Singapore will also support several bike-sharing platforms with the major players including SGbike and Anywheel. Simply download the app, create a merchant account, choose a bike, and from you go! You're charged for the time you ride.

Boat

If you are planning a vacation to the laid-back island escape of Pulau Ubin, you will need to board a bumboat (motorised sampan) at Changi Point Ferry Terminal, near the airport, for the 15-minute trip. Boats don't leave until full (usually 12 people), so factor in some waiting time.

You can also visit four of Singapore's Southern Islands by public ferry, with services bound for St John's Island, Lazarus Island, Kusu Island, and Sisters' Island departing in the Marina South Pier. Island-hopping tickets can be found.

Singapore Tourist Pass

If you've got a jam-packed Singapore itinerary, it might be more cost-effective to buy a one-, two- or three-day Singapore Tourist Pass including unlimited train and bus travel for approximately 72 hours. Passes start at S$10 for just one day plus a S$10 refundable deposit.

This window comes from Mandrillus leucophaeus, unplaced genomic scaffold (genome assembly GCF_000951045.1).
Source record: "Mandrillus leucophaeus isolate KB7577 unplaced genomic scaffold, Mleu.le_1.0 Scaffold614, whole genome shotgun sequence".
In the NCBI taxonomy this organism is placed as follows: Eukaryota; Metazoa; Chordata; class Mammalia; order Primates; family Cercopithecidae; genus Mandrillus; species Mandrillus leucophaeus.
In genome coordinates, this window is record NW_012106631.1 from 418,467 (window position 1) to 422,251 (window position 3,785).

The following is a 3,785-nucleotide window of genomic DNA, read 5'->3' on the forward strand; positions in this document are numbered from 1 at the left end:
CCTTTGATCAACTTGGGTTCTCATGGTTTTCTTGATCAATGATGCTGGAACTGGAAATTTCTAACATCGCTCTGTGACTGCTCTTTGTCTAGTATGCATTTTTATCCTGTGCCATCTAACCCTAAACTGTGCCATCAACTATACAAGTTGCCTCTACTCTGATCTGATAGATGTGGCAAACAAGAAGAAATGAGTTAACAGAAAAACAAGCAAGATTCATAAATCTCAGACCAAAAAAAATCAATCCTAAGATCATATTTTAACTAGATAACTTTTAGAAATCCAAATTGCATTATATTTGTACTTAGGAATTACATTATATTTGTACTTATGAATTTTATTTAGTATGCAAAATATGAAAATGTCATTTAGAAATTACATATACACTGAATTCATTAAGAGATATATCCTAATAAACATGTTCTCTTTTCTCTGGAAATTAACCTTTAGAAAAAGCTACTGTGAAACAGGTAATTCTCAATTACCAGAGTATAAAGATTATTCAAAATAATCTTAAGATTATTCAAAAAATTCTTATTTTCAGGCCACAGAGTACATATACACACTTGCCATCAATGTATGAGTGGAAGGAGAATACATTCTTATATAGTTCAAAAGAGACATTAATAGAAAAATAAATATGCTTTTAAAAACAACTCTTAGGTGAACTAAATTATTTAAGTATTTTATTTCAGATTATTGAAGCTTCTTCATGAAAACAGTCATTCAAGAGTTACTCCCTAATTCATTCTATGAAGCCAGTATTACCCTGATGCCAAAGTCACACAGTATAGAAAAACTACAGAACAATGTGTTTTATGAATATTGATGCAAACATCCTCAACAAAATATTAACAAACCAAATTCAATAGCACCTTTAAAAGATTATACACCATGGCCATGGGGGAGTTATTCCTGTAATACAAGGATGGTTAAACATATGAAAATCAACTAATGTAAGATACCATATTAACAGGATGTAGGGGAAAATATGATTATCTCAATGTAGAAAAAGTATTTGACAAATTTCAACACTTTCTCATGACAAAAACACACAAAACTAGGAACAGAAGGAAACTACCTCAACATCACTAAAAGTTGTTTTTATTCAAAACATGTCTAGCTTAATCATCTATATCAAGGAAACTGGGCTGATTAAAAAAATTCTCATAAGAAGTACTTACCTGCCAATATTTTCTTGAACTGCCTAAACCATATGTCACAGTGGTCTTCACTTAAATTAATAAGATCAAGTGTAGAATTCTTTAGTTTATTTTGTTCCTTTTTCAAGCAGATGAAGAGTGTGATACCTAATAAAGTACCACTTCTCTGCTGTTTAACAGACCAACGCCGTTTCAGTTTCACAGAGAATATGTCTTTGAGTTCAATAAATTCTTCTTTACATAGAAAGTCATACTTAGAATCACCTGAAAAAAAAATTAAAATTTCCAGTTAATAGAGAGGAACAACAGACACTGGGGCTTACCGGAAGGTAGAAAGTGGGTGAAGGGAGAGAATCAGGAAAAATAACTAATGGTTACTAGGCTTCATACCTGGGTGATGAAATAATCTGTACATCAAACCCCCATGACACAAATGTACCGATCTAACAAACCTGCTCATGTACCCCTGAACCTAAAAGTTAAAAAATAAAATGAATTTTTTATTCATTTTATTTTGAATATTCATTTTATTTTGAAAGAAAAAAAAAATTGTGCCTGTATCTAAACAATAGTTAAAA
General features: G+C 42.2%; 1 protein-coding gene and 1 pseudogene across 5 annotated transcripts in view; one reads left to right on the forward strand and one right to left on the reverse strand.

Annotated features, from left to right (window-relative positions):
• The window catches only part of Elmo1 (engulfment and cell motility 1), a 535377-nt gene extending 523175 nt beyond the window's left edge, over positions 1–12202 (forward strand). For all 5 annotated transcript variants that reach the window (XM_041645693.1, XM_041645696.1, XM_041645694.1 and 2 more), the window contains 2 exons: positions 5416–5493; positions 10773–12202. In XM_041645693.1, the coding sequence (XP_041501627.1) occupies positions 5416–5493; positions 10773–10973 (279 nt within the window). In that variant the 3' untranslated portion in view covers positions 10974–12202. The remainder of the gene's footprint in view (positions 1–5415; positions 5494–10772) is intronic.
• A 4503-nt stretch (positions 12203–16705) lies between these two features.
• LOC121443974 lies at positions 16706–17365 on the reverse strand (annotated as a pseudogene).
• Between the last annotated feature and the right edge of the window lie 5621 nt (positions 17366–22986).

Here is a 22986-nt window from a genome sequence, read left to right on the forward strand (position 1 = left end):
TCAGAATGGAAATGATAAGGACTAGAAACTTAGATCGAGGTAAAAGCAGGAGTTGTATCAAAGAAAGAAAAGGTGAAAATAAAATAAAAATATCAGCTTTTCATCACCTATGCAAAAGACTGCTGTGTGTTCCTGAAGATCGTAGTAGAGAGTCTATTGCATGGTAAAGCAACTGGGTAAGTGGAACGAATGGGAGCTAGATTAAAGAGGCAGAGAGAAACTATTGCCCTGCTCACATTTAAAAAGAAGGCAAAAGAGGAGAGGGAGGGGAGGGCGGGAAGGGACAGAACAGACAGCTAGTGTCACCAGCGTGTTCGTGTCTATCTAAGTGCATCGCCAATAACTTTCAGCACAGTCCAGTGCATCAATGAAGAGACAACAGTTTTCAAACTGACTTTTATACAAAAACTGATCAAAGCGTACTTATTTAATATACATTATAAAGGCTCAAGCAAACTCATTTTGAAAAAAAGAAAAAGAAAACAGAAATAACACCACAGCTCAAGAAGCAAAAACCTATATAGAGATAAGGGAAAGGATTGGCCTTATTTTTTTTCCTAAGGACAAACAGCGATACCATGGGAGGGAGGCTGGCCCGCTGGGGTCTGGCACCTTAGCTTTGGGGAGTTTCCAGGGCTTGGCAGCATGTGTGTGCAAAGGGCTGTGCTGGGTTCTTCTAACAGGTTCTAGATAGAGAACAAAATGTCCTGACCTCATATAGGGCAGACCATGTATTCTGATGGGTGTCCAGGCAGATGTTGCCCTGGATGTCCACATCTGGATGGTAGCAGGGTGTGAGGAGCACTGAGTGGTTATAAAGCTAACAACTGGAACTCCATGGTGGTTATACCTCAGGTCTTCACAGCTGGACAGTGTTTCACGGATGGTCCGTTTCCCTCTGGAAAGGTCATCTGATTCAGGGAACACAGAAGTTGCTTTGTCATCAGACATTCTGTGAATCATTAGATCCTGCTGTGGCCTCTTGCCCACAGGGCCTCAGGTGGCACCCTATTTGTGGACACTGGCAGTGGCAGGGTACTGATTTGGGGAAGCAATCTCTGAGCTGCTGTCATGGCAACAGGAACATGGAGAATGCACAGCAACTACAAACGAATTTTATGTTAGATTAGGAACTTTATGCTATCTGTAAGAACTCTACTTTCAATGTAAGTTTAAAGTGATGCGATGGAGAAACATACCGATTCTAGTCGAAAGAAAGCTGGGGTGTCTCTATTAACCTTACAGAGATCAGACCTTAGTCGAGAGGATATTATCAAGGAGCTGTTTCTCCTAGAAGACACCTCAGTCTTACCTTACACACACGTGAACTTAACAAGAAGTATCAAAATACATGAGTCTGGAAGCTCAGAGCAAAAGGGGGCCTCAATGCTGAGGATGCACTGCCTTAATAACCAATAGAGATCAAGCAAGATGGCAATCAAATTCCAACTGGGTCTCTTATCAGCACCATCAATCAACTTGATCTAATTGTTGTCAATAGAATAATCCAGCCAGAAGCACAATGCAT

Accessible transportation in Singapore

Singapore is among the world's most accessible cities, as befits certainly one of a number of countries which have officially adopted Universal Design principles. When it comes to transport, all MRT stations have priority lifts, tactile wayfinding, easy-to-follow signage, visual and audible indicators in lifts and on platforms, and wheelchair-accessible toilets.

Singapore's entire number of public buses was declared wheelchair-friendly in December 2022; just about all bus stops are barrier-free.

Wheelchair-accessible taxis can often be flagged down, but wheelchair-accessible maxicabs could be booked through Limousine Transport.

For a lot of accessible travel in Singapore and beyond, download Lonely Planet's complimentary Accessible Travel Online learning resources ebook.